Rob Ford our Very Own Rush Limbaugh


By: James Di Fiore

In Canada, many of us pride ourselves on being progressive; a less animated, more civilized version of American politics is usually the standard. Our news contains less sound effects, our politicians have less money and our citizenry are less vocal. In fact, the old adage is that our collective identity is mostly comprised of making sure people know that we are not, in fact, American (place neo-conservative outrage here).

In the 2010 Toronto Mayoral Election, one man appears to be looking south of the border for cues in his quest to take over the mayor’s chair. Councilor Rob Ford is the front-runner, leading a pack of barely-on-the-radar politicians who collectively can’t muscle a formidable challenge to the outspoken, often belligerent Ford. His style of speak now, think later is a testament to the same circus some of us have grown to either love or loathe about our neighbours to the south. In America, politics is a blood sport, with both sides of the aisle choosing a methodology of over-the-top mudslinging and verbal attacks comparable to Bronx-style hip hop battles between two rival crews. And while the punchlines flung in politics are without the cadence and rhyme schemes prevalent in hip hop, effects from the verbal barbs can be just as damaging.

Ford’s pattern of dishonesty reminds this blogger of one of America’s most polarizing, controversial figures – radio broadcasting legend Rush Limbaugh. Aside from the mutual-yet-differentiating situations with Oxycontin, Ford and Limbaugh share an over-the-top, loudmouth style where the spectacle often outshines the practical. They speak to their bases in an unapologetic, unforgiving tone, usually railing against progressives and liberals in a venomous verbal assault that receives coverage for their entertainment value. Missing from their rants, and this is the crux of the problem, is factual evidence to prop up the conjecture. Simply put, they just sort of say stuff and believe context is flexible.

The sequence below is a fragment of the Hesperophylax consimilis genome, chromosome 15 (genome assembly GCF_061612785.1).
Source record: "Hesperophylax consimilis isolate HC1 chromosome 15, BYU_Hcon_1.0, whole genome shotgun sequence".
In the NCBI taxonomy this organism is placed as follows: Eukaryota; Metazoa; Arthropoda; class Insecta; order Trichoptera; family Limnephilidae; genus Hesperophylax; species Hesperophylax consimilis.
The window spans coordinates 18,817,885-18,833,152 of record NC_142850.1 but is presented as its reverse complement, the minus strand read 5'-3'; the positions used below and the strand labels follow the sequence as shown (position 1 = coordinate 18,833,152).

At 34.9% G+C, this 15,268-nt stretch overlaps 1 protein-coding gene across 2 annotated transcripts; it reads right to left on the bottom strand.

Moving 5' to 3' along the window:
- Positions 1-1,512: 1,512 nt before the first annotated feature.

Ford is Toronto’s best improvisational politician – not because he possesses a brilliant mind or untouchable style – but because he never looks back after flubbing a line in the public arena. His reactionary pattern of freestlying responses when under the gun is legendary, often ending with an admission that his off-the-dome answer was not an honest one. His list of foibles and fuck-ups is a vast sea of buffoonery unparalleled in Toronto…maybe even Canada. He once offered to score Oxycontin off the street for a man who said he needed the drug to help him cope with an illness. When confronted about the situation, Ford claimed he only said it to get a stalker off the phone.

When asked about his now-famous, alcohol-laced rant at a Maple Leafs hockey game where he stated the following – “Do you want your little wife to go over to Iran to get raped and shot?” – Mr. Ford said he wasn’t at the game to begin with.

When asked about an arrest in Florida in 1999 for pot possession, Mr. Ford denied it ever happened.

In every ordeal, Ford has backpedalled, grudgingly restating his answers after his dishonesty has been uncovered. His saving grace is his loyal following who appear to not care about putting a blatantly dishonest politician in office. Toronto’s national reputation for being the most Americanized city used to be dismissed by Torontonians, but Ford supporters continue to push the city into a ’51st state’ setting where voters are eager to eat bumper sticker statements and ignore the blatant shortcomings of the politicians who represent them.

If Ford was your new neighbour and someone had sent you his track record when dealing with co-workers, hockey fans, Italians, Chinese people, women, homeless people, reporters and his very own spouse, you wouldn’t let him anywhere near your child.

But apparently, letting him into the mayor’s office is just peachy, leaving just one question: Where is KRS-ONE when you need him?

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